California Senate Adjourns Without Voting On Tax Hikes

By: By STEVEN LAWRENCE
By: By STEVEN LAWRENCE

SACRAMENTO (AP) - California lawmakers are still trying to pass
a massive $42 billion budget-balancing plan after a marathon
weekend session that produced some last-minute fireworks but no
agreement on a key part of the plan - $14.4 billion in higher
taxes.

Senate President Pro Tem Darrell Steinberg, D-Sacramento,
angrily adjourned proceedings shortly before 9 p.m. Sunday after a
Republican lawmaker complained that the hours of negotiations and
debate that began Saturday night had been a charade.

Steinberg said that lawmakers would meet again Monday to try to
salvage the combination of spending cuts, tax hikes and additional
borrowing designed to erase the deficit.

"We're going to come back at 11 o'clock tomorrow morning, and
we're going to stay and we're going to work again and we are going
to come back every day until we get this done," he said. "This
will get done, and it will get done with the framework that has
been presented to you as a result of 90 days of work by your
elected leaders."

He criticized Sen. Sam Aanestad, R-Grass Valley, and other
Republicans opposed to the tax increases.

"I just wish you could deviate just a little bit from your
philosophy, from the endless mantra of no new revenue, no new
revenue ever, and be a participant and partner with us in solving
this problem," he said.

Aanestad prompted Steinberg's response by complaining that the
budget-balancing package had been put together without public
hearings and that the weekend session had a been "charade."

"What have we done in the last 24 hours?" Aanestad asked.
"The answer is nothing. ... Why were we here? At what cost to
staff, to the sergeants (at arms), to our families, to the people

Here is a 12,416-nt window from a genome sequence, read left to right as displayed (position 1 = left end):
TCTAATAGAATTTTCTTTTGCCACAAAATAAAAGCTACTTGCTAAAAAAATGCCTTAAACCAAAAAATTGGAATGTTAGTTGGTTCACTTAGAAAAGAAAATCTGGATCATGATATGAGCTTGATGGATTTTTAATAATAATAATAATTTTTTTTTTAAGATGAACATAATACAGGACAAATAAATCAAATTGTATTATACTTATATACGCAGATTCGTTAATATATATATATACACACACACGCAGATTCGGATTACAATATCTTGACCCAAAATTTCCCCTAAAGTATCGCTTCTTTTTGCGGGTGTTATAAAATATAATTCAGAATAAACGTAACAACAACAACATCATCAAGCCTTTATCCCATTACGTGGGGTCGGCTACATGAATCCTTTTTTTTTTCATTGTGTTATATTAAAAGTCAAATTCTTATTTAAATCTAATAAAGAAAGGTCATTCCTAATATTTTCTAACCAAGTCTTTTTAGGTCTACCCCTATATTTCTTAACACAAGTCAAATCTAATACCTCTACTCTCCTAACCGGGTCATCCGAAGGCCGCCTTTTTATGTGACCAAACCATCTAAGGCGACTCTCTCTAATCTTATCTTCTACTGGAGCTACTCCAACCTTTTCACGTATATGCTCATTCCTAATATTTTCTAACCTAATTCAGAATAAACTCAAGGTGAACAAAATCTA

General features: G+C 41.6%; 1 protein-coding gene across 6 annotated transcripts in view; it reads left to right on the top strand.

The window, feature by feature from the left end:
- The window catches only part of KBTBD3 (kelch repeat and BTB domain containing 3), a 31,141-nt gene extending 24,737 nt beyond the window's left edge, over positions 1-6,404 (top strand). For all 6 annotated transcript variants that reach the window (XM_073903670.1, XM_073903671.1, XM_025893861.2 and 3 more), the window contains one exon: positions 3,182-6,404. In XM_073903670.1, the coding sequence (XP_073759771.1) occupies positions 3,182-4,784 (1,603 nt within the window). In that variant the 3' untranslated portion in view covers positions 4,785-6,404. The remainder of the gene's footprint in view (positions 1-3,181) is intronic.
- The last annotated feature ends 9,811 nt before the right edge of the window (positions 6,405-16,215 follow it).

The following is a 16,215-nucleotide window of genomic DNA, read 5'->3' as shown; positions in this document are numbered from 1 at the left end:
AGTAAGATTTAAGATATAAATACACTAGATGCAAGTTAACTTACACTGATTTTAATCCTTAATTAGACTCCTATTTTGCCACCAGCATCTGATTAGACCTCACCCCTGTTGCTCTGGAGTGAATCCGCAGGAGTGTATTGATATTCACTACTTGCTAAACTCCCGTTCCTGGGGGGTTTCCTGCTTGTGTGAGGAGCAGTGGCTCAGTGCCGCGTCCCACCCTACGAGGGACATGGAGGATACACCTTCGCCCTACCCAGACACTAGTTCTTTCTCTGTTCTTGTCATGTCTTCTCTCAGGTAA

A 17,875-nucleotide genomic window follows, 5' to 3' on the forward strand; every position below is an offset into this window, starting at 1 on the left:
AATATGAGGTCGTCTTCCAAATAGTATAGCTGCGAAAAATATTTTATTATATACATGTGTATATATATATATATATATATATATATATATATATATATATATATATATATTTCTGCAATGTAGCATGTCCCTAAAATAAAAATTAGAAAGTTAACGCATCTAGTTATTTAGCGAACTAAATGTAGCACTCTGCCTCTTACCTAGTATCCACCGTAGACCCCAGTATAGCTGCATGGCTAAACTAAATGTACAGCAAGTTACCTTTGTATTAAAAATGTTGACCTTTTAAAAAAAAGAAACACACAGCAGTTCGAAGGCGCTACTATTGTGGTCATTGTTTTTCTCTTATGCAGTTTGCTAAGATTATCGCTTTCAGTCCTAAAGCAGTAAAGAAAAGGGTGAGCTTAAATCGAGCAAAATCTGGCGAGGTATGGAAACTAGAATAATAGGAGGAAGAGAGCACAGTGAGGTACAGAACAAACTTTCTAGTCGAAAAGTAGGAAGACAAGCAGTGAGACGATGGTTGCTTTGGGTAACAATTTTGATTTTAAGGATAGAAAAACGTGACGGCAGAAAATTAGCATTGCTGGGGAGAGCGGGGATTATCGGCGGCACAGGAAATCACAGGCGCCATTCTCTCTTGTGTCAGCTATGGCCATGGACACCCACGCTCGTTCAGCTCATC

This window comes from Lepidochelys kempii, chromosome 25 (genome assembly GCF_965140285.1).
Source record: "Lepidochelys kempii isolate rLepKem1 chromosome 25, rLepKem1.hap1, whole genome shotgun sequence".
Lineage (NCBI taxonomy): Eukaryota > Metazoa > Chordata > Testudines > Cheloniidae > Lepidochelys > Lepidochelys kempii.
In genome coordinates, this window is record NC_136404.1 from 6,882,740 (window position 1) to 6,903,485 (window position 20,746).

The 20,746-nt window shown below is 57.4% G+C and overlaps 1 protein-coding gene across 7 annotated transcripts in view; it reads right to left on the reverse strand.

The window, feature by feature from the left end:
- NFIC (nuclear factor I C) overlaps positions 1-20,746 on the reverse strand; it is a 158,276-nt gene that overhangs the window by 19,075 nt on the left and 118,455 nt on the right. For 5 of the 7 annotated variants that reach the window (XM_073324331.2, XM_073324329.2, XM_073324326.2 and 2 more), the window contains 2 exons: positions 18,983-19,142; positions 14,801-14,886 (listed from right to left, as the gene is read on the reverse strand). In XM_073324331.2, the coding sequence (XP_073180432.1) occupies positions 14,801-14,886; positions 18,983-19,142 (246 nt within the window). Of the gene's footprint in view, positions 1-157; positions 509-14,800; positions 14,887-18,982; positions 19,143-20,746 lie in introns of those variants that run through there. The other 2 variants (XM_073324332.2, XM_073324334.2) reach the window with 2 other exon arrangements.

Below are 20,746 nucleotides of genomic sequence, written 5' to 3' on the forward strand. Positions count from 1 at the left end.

of California? We are going to come back tomorrow. Are we going to
do the same thing?"

The proposed tax hikes include an increase of 1 cent on the
dollar in the state sales tax, a 12-cent-a-gallon hike in the
gasoline tax and a boost in vehicle licensing fees.

The measure also includes a one-time, 5-percent income tax
surcharge for taxpayers who owe money to the state at the end of
2009. The surcharge would drop to 2.5 percent if California gets
its expected share of money from the federal stimulus bill.

Many of the tax hikes would remain in effect through the 2013-14
fiscal year if voters approve a cap on state spending at a special
election Gov. Arnold Schwarzenegger plans to call in May. That deal
is designed to limit opposition to the spending cap, which was
sought by Republicans as part of the budget deal.

Steinberg said that the Assembly was ready to approve the tax
bill, but that Republicans refused to supply enough votes to get it
out of the Senate. It needs a two-thirds majority to reach the
governor's desk.

Schwarzenegger and legislative leaders from both parties warned
that California faces insolvency unless the Legislature enacts a
midyear budget fix.

"I don't know what it takes for people to believe this really
is a crisis," said Senate Budget Committee chair Denise Ducheny,